Had this plan proceeded, this corporate tax incentive would have been the largest on record approved by Florida for a single project, based on data from research center Good Jobs First, which tracks government tax credits and subsidies for corporations.
In May 2023, Disney told employees that the project was canceled. A theme park official cited "changing business conditions" in a memo, The New York Times reported.
DeSantis: "(Haley) said recently that the age of Social Security is way too low."
This is missing context. We rated a similar claim by former President Donald Trump Half True.
During an Aug. 24 Bloomberg Markets interview, Haley said the U.S. retirement age, at which Americans would receive Social Security and Medicare benefits, is "way too low." But she said it should be raised in line with longer life expectancy. And she made clear that she didn’t support changing the age for current beneficiaries or those nearing retirement.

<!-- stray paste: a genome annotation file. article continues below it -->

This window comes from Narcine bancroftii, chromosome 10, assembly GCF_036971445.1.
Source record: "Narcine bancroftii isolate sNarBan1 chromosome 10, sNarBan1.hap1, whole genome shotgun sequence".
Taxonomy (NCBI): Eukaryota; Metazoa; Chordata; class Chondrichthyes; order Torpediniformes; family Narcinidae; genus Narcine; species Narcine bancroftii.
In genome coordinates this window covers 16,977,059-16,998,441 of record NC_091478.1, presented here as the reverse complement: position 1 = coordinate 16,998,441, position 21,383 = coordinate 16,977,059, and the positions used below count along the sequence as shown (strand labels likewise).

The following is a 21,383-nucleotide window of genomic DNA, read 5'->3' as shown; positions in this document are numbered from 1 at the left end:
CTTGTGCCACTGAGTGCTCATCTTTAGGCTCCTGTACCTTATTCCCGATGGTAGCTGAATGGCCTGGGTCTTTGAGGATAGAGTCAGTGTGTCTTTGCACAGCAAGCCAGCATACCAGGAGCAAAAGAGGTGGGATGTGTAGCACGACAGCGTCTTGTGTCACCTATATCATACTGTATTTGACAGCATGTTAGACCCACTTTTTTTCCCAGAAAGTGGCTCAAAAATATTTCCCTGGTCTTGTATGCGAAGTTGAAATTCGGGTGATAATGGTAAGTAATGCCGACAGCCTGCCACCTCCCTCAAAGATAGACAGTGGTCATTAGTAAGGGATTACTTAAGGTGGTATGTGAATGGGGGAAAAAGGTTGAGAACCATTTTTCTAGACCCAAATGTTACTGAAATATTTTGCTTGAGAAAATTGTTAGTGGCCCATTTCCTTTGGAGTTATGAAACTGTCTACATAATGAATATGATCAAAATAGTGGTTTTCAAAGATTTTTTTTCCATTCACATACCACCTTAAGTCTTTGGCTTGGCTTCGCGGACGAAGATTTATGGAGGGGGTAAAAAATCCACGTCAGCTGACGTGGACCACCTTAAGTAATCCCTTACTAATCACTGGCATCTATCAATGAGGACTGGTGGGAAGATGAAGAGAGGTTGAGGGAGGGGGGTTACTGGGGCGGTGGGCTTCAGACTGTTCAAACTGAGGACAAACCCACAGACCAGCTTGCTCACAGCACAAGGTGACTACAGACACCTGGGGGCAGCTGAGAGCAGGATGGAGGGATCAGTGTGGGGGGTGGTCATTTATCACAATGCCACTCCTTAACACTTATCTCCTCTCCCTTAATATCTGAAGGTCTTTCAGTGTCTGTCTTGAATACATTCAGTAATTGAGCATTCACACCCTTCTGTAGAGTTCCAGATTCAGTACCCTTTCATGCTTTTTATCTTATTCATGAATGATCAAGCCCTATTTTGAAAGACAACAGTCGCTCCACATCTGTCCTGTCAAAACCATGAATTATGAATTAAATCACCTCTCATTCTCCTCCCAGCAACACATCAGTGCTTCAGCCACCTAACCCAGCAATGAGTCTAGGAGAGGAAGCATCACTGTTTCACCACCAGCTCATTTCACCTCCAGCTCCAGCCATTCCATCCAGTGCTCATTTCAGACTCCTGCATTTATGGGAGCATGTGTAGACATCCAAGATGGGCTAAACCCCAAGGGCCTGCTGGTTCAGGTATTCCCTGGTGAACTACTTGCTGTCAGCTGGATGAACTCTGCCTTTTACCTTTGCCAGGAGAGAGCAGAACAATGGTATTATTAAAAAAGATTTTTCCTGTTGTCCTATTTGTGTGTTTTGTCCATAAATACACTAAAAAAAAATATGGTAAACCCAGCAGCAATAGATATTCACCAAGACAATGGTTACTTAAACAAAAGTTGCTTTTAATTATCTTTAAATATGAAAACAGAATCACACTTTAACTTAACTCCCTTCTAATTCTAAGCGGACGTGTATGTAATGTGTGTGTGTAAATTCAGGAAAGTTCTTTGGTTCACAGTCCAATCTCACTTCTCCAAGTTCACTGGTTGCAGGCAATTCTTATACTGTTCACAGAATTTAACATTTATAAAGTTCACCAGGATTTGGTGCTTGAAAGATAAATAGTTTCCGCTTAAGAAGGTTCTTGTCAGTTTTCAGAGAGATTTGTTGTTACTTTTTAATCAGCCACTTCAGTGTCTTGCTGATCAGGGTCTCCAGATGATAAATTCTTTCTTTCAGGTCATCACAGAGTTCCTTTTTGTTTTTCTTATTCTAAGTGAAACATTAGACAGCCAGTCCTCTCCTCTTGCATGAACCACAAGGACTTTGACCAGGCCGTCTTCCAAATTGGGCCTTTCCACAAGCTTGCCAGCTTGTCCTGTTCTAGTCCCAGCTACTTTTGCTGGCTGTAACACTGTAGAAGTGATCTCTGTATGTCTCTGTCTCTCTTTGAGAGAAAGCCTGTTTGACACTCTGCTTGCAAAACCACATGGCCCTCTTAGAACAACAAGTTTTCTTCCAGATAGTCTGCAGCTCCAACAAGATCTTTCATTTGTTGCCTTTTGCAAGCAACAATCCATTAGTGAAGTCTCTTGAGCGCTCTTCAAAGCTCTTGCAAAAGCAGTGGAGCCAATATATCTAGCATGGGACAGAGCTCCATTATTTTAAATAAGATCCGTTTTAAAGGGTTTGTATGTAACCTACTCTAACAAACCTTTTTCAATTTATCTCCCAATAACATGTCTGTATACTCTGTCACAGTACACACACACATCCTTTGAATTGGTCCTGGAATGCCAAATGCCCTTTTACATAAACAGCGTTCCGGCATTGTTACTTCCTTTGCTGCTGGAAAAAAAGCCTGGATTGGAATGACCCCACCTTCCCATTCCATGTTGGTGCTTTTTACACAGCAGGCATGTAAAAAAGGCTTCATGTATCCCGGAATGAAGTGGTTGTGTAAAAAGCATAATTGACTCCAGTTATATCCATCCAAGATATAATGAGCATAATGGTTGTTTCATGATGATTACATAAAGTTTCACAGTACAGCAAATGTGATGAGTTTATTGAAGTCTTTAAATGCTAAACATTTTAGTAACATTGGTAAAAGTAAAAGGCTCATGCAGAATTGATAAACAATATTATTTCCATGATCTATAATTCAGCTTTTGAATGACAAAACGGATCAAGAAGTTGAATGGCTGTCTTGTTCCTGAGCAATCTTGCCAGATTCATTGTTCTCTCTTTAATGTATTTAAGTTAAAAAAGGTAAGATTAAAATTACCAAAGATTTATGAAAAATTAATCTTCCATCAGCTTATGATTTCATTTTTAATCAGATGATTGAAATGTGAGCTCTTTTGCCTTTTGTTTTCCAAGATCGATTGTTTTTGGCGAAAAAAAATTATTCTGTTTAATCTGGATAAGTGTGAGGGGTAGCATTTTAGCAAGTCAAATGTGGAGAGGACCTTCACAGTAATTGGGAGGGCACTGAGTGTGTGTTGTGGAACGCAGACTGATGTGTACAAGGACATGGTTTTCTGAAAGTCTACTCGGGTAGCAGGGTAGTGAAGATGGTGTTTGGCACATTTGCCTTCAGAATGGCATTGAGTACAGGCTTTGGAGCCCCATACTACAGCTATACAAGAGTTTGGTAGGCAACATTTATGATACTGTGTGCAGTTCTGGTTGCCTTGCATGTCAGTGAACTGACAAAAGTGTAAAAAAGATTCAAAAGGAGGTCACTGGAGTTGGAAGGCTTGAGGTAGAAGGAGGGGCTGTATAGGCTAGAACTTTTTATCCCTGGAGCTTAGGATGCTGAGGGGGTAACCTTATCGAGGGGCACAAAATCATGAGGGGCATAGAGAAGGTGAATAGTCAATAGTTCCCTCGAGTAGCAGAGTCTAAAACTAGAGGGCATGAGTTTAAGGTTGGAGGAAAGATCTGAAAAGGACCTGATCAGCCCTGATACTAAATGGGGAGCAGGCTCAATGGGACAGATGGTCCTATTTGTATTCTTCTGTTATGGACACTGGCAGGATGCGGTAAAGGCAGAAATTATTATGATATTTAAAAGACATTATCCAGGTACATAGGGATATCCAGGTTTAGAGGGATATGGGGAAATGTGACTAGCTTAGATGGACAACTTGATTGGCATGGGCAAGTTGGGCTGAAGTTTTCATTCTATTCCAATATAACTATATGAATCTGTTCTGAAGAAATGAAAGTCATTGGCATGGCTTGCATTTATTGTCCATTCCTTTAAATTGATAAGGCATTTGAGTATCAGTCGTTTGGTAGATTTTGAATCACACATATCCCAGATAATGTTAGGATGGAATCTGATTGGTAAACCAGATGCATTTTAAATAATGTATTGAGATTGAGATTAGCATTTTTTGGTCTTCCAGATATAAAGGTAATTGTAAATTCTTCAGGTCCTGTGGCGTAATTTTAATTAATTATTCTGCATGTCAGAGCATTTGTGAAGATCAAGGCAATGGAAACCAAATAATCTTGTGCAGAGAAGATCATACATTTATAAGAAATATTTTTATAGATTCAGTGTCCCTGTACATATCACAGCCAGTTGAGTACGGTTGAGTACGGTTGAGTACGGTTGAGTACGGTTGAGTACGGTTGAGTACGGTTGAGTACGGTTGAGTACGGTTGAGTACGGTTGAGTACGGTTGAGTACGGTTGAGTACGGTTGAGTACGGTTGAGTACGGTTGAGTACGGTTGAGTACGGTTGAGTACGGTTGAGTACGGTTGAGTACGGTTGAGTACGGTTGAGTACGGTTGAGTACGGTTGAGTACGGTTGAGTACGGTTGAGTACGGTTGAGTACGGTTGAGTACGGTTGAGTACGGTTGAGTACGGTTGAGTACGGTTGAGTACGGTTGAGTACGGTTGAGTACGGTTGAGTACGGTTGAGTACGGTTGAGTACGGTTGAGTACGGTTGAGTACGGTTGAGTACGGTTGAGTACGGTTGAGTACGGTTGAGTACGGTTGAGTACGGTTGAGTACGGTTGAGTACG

"We don't touch anyone's retirement or anyone who's been promised in, but we go to people like my kids in their twenties, when they're coming into the system, and we say the rules have changed," Haley said in the interview. "We change (the) retirement age to reflect life expectancy. Instead of cost-of-living increases, we do it based on inflation. We limit the benefits on the wealthy and we expand Medicare advantage plans." (Medicare Advantage is a type of Medicare health plan offered by approved private companies.)
U.S. life expectancy dropped during the COVID-19 pandemic, but has shown signs of rebounding, increasing from 76.4 years in 2021 to 77.5 in 2022, federal data shows.
Life expectancy and Social Security
DeSantis and Haley sparred over whether to raise the Social Security retirement age.
Haley said life expectancy is longer today, so the age to start collecting Social Security and Medicare benefits should be older than the current 65 years old. She said people in or near retirement should be protected from a retirement age increase. But people in their 20s should be told that "we're going to change the retirement age to reflect life expectancy."